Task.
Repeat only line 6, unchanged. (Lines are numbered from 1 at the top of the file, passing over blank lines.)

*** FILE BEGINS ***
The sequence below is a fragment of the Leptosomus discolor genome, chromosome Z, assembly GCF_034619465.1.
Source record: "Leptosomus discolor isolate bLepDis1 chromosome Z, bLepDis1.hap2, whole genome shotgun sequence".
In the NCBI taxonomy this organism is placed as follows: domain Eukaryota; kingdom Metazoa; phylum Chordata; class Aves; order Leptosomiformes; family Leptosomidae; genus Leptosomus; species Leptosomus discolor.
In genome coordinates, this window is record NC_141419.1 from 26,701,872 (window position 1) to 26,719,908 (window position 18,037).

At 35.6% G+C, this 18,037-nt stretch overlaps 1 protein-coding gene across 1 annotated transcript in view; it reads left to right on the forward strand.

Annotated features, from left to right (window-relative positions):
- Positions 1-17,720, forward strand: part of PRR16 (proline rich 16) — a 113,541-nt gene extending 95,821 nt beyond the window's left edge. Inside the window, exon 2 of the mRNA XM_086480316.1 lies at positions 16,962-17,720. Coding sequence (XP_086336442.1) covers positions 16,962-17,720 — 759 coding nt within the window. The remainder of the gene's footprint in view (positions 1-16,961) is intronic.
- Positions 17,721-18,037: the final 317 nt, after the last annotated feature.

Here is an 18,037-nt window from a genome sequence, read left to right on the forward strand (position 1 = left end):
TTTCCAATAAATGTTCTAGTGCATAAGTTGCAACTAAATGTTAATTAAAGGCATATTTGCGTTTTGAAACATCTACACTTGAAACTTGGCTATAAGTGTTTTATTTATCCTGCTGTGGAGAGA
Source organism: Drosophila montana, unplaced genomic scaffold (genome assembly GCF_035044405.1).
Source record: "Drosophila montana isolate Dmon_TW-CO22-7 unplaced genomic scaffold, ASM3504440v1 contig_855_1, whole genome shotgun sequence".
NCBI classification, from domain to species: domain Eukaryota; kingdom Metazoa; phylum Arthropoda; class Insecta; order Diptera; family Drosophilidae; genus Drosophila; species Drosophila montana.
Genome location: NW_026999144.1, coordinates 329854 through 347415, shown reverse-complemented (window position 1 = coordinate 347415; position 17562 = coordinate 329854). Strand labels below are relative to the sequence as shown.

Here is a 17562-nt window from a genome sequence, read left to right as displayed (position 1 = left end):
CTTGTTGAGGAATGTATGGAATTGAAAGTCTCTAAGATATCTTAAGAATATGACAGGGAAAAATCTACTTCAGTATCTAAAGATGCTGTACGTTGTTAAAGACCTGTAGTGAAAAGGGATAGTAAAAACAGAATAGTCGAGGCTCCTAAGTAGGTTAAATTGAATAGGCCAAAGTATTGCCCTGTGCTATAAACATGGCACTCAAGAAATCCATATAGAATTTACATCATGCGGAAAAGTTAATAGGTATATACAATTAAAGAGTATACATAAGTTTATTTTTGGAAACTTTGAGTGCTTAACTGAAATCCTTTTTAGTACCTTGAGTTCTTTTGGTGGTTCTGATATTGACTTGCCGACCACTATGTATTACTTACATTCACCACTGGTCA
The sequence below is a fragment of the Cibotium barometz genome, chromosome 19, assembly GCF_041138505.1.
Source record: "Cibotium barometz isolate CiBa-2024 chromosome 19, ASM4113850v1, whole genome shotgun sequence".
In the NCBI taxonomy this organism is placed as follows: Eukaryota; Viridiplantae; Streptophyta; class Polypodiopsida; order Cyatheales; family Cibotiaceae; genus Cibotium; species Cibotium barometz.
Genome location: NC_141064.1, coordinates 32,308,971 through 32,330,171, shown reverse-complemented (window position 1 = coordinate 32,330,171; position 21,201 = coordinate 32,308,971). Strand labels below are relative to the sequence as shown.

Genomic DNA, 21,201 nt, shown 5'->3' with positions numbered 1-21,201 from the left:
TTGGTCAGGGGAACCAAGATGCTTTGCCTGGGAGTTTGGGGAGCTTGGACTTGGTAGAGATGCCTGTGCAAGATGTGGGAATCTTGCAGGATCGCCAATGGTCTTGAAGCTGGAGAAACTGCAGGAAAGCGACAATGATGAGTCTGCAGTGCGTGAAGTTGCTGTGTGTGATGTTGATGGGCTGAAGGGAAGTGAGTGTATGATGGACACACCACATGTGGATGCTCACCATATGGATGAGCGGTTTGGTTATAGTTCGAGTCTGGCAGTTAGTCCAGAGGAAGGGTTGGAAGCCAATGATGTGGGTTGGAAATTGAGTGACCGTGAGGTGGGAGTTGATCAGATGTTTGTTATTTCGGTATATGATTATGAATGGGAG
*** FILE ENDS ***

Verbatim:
Annotated features, from left to right (window-relative positions):